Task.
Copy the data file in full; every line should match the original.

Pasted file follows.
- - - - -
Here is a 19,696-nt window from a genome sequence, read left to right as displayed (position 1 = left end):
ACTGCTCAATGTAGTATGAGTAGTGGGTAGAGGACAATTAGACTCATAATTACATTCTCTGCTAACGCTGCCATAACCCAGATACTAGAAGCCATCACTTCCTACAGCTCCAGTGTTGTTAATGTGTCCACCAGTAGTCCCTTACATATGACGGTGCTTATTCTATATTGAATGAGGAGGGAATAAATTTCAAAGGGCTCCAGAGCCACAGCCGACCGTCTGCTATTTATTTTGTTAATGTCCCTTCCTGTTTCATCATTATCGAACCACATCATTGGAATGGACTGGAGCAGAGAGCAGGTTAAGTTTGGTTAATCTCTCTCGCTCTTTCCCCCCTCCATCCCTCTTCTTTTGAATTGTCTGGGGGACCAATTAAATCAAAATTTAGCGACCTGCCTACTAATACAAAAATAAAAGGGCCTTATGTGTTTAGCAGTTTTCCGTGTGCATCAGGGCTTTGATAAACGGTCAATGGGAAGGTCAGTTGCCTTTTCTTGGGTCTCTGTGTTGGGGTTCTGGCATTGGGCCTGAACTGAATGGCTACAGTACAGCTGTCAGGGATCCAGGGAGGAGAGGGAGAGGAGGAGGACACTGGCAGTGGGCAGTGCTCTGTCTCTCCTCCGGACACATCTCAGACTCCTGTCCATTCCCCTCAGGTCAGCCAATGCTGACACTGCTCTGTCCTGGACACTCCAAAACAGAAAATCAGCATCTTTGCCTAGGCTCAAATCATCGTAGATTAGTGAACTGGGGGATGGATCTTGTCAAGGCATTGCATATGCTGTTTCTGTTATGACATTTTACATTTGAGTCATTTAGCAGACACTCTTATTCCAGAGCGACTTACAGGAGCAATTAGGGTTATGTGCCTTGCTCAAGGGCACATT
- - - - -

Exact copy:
Here is a 19,696-nt window from a genome sequence, read left to right as displayed (position 1 = left end):
ACTGCTCAATGTAGTATGAGTAGTGGGTAGAGGACAATTAGACTCATAATTACATTCTCTGCTAACGCTGCCATAACCCAGATACTAGAAGCCATCACTTCCTACAGCTCCAGTGTTGTTAATGTGTCCACCAGTAGTCCCTTACATATGACGGTGCTTATTCTATATTGAATGAGGAGGGAATAAATTTCAAAGGGCTCCAGAGCCACAGCCGACCGTCTGCTATTTATTTTGTTAATGTCCCTTCCTGTTTCATCATTATCGAACCACATCATTGGAATGGACTGGAGCAGAGAGCAGGTTAAGTTTGGTTAATCTCTCTCGCTCTTTCCCCCCTCCATCCCTCTTCTTTTGAATTGTCTGGGGGACCAATTAAATCAAAATTTAGCGACCTGCCTACTAATACAAAAATAAAAGGGCCTTATGTGTTTAGCAGTTTTCCGTGTGCATCAGGGCTTTGATAAACGGTCAATGGGAAGGTCAGTTGCCTTTTCTTGGGTCTCTGTGTTGGGGTTCTGGCATTGGGCCTGAACTGAATGGCTACAGTACAGCTGTCAGGGATCCAGGGAGGAGAGGGAGAGGAGGAGGACACTGGCAGTGGGCAGTGCTCTGTCTCTCCTCCGGACACATCTCAGACTCCTGTCCATTCCCCTCAGGTCAGCCAATGCTGACACTGCTCTGTCCTGGACACTCCAAAACAGAAAATCAGCATCTTTGCCTAGGCTCAAATCATCGTAGATTAGTGAACTGGGGGATGGATCTTGTCAAGGCATTGCATATGCTGTTTCTGTTATGACATTTTACATTTGAGTCATTTAGCAGACACTCTTATTCCAGAGCGACTTACAGGAGCAATTAGGGTTATGTGCCTTGCTCAAGGGCACATT